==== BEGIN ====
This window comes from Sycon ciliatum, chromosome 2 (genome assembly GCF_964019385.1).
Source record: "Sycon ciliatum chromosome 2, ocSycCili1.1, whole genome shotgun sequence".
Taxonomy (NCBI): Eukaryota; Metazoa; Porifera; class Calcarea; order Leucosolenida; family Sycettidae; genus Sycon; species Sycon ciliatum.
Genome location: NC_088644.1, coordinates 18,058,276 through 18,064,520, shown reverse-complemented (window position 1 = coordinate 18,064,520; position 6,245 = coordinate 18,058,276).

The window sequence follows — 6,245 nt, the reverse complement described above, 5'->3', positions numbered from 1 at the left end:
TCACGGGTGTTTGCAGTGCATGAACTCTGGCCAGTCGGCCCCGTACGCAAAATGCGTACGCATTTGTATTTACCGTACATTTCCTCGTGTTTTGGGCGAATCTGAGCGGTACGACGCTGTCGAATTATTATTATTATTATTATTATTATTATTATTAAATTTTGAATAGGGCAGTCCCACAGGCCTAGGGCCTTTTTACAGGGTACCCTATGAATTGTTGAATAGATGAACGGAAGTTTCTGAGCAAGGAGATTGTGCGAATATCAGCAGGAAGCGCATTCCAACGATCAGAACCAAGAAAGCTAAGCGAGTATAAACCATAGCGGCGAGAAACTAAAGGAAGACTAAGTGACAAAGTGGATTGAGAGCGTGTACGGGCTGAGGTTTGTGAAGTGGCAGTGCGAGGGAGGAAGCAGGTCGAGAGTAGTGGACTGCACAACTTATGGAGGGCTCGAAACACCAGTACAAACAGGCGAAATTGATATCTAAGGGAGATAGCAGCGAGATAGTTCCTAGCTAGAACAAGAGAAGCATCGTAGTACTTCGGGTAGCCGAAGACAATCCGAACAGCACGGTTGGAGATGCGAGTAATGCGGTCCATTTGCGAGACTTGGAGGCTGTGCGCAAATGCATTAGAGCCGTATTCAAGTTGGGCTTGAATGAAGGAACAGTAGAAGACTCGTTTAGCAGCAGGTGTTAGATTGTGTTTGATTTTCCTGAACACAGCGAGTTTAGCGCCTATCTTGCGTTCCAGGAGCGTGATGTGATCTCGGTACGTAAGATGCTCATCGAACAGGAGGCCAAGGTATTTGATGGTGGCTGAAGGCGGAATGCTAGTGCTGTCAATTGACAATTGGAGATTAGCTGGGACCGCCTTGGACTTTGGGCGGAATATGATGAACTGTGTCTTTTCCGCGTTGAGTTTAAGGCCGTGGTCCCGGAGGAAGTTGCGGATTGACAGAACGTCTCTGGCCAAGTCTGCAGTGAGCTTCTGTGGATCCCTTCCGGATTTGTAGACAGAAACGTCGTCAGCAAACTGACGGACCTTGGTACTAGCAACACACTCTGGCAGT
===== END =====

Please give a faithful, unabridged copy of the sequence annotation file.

This window comes from Sycon ciliatum, chromosome 2 (genome assembly GCF_964019385.1).
Source record: "Sycon ciliatum chromosome 2, ocSycCili1.1, whole genome shotgun sequence".
Taxonomy (NCBI): Eukaryota; Metazoa; Porifera; class Calcarea; order Leucosolenida; family Sycettidae; genus Sycon; species Sycon ciliatum.
Genome location: NC_088644.1, coordinates 18,058,276 through 18,064,520, shown reverse-complemented (window position 1 = coordinate 18,064,520; position 6,245 = coordinate 18,058,276).

The window sequence follows — 6,245 nt, the reverse complement described above, 5'->3', positions numbered from 1 at the left end:
TCACGGGTGTTTGCAGTGCATGAACTCTGGCCAGTCGGCCCCGTACGCAAAATGCGTACGCATTTGTATTTACCGTACATTTCCTCGTGTTTTGGGCGAATCTGAGCGGTACGACGCTGTCGAATTATTATTATTATTATTATTATTATTATTATTAAATTTTGAATAGGGCAGTCCCACAGGCCTAGGGCCTTTTTACAGGGTACCCTATGAATTGTTGAATAGATGAACGGAAGTTTCTGAGCAAGGAGATTGTGCGAATATCAGCAGGAAGCGCATTCCAACGATCAGAACCAAGAAAGCTAAGCGAGTATAAACCATAGCGGCGAGAAACTAAAGGAAGACTAAGTGACAAAGTGGATTGAGAGCGTGTACGGGCTGAGGTTTGTGAAGTGGCAGTGCGAGGGAGGAAGCAGGTCGAGAGTAGTGGACTGCACAACTTATGGAGGGCTCGAAACACCAGTACAAACAGGCGAAATTGATATCTAAGGGAGATAGCAGCGAGATAGTTCCTAGCTAGAACAAGAGAAGCATCGTAGTACTTCGGGTAGCCGAAGACAATCCGAACAGCACGGTTGGAGATGCGAGTAATGCGGTCCATTTGCGAGACTTGGAGGCTGTGCGCAAATGCATTAGAGCCGTATTCAAGTTGGGCTTGAATGAAGGAACAGTAGAAGACTCGTTTAGCAGCAGGTGTTAGATTGTGTTTGATTTTCCTGAACACAGCGAGTTTAGCGCCTATCTTGCGTTCCAGGAGCGTGATGTGATCTCGGTACGTAAGATGCTCATCGAACAGGAGGCCAAGGTATTTGATGGTGGCTGAAGGCGGAATGCTAGTGCTGTCAATTGACAATTGGAGATTAGCTGGGACCGCCTTGGACTTTGGGCGGAATATGATGAACTGTGTCTTTTCCGCGTTGAGTTTAAGGCCGTGGTCCCGGAGGAAGTTGCGGATTGACAGAACGTCTCTGGCCAAGTCTGCAGTGAGCTTCTGTGGATCCCTTCCGGATTTGTAGACAGAAACGTCGTCAGCAAACTGACGGACCTTGGTACTAGCAACACACTCTGGCAGT